Source: National Institutes of Health (NIH) News Releases - June 1, 2021 Category: American Health Source Type: news

Cancer in Kids May Present as Musculoskeletal Symptoms, Complicating Diagnosis Cancer in Kids May Present as Musculoskeletal Symptoms, Complicating Diagnosis
Childhood cancer may present with musculoskeletal symptoms that mimic the features of rheumatic diseases, potentially leading to misdiagnosis, diagnostic delay and inappropriate treatment, caution researchers in Italy.Reuters Health Information (Source: Medscape Medical News Headlines)
Source: Medscape Medical News Headlines - June 1, 2021 Category: Consumer Health News Tags: Hematology-Oncology News Source Type: news

Optic nerve firing may spark growth of vision-threatening childhood tumor
(NIH/National Institute of Neurological Disorders and Stroke) In a study of mice, researchers showed how the act of seeing light may trigger the formation of vision-harming tumors in young children who are born with neurofibromatosis type 1 (NF1) cancer predisposition syndrome. The research team, funded by the National Institutes of Health, focused on tumors that grow within the optic nerve, which relays visual signals from the eyes to brain. They discovered that the neural activity which underlies these signals can both ignite and feed the tumors. (Source: EurekAlert! - Cancer)
Source: EurekAlert! - Cancer - June 1, 2021 Category: Cancer & Oncology Source Type: news

Childhood cancer discovery may stop tumour spread before it starts
(University of British Columbia) A new discovery in Ewing sarcoma, an aggressive and often fatal childhood cancer, has uncovered the potential to prevent cancer cells from spreading beyond their primary tumour site. Researchers with the University of British Columbia and BC Cancer have learned that Ewing sarcoma cells--and likely other types of cancer cells--are able to develop a shield that protects them from the harsh environment of the bloodstream and other locations as they search for a new place to settle, or metastasize. (Source: EurekAlert! - Cancer)
Source: EurekAlert! - Cancer - June 1, 2021 Category: Cancer & Oncology Source Type: news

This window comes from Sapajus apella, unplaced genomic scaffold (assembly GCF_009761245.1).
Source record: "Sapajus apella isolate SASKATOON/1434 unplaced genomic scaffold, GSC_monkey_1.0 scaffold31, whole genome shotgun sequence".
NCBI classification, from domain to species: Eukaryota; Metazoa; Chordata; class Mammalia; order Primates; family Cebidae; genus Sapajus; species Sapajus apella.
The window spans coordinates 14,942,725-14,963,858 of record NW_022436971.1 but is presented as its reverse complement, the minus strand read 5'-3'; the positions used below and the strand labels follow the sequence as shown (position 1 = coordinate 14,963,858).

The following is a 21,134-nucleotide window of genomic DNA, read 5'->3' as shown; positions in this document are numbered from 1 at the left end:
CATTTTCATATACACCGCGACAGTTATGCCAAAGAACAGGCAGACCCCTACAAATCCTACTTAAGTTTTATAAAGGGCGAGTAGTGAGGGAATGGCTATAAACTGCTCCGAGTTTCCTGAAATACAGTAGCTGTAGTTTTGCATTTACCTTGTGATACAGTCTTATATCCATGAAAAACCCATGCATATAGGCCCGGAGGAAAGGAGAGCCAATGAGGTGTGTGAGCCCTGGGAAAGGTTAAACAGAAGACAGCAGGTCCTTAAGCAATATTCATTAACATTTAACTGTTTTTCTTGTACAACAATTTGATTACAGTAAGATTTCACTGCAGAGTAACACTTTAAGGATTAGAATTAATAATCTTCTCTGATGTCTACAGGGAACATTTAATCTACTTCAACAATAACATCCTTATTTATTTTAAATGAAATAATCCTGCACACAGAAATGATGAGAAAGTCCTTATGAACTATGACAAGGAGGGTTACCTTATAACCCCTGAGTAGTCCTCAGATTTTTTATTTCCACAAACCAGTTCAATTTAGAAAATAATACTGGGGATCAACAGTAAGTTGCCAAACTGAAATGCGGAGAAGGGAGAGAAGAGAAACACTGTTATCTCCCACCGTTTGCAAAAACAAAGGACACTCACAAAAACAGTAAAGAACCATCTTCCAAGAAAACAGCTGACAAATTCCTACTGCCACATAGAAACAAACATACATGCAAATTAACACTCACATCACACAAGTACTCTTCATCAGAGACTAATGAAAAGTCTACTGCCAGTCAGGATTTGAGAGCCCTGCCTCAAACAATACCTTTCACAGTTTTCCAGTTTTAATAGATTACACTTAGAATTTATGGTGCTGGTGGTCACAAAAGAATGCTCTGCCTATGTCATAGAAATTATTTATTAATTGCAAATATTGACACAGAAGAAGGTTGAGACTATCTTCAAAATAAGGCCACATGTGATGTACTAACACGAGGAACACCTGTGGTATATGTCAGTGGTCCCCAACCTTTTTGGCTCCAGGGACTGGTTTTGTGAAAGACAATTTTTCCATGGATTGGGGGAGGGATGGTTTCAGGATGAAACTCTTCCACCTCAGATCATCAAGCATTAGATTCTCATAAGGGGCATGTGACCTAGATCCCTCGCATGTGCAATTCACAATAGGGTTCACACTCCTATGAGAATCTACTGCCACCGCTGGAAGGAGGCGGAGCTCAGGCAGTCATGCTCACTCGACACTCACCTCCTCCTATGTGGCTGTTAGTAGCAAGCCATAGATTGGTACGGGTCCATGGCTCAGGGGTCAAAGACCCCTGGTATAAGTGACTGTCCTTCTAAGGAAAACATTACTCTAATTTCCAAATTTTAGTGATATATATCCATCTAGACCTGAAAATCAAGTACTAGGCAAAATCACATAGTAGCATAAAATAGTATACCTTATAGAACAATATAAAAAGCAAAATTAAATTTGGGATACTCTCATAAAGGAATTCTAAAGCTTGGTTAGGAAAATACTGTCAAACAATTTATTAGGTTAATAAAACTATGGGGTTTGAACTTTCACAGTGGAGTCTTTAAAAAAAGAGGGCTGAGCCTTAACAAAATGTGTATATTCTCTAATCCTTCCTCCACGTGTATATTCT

Blood test detects childhood tumors based on their epigenetic profiles
(St. Anna Children's Cancer Research Institute) A new study exploits the characteristic epigenetic signatures of childhood tumors to detect, classify and monitor the disease. The scientists analyzed short fragments of tumor DNA that are circulating in the blood. These " liquid biopsy " analyses exploit the unique epigenetic landscape of bone tumors and do not depend on any genetic alterations, which are rare in childhood cancers. This approach promises to improve personalized diagnostics and, possibly, future therapies of childhood tumors. (Source: EurekAlert! - Medicine and Health)
Source: EurekAlert! - Medicine and Health - May 28, 2021 Category: International Medicine & Public Health Source Type: news

Study identifies risk for some childhood cancer patients developing secondary leukaemia
(Wellcome Trust Sanger Institute) New study used whole genome sequencing to gain further understanding of why some children develop secondary leukaemia after neuroblastoma treatment. (Source: EurekAlert! - Biology)
Source: EurekAlert! - Biology - May 28, 2021 Category: Biology Source Type: news

New insight into when CAR T is effective against childhood leukaemia
(University College London) Scientists and clinicians at UCL and Great Ormond Street Hospital (GOSH) studying the effectiveness of CAR T-cell therapies in children with leukaemia, have discovered a small sub-set of T-cells that are likely to play a key role in whether the treatment is successful. (Source: EurekAlert! - Cancer)
Source: EurekAlert! - Cancer - May 24, 2021 Category: Cancer & Oncology Source Type: news

Anthony Fauci, 100 Days Into the Biden Administration, Is Finally Getting to Do His Job
When Dr. Anthony Fauci arrived at 1600 Pennsylvania Ave. for his first White House press briefing under the new Biden Administration, he could see things would be different. It was the day after the Inauguration, and President Joe Biden was eager to get the country’s COVID-19 response back on track. Five minutes before he addressed the public, Fauci spoke with the new President. “He said, ‘I want you to just go and tell the science, explain to people that if we make mistakes, we’re going to fix the mistakes and we’re not going to dwell on the mistakes. Let science be communicated to the public...
Source: TIME: Health - May 18, 2021 Category: Consumer Health News Authors: Alice Park Tags: Uncategorized COVID-19 Source Type: news

Multimodal therapy may hold key to treating aggressive childhood cancer
(Children's Cancer Institute Australia) Scientists at Children's Cancer Institute found combination of therapies appears to be effective against high-risk neuroblastoma. (Source: EurekAlert! - Medicine and Health)
Source: EurekAlert! - Medicine and Health - May 16, 2021 Category: International Medicine & Public Health Source Type: news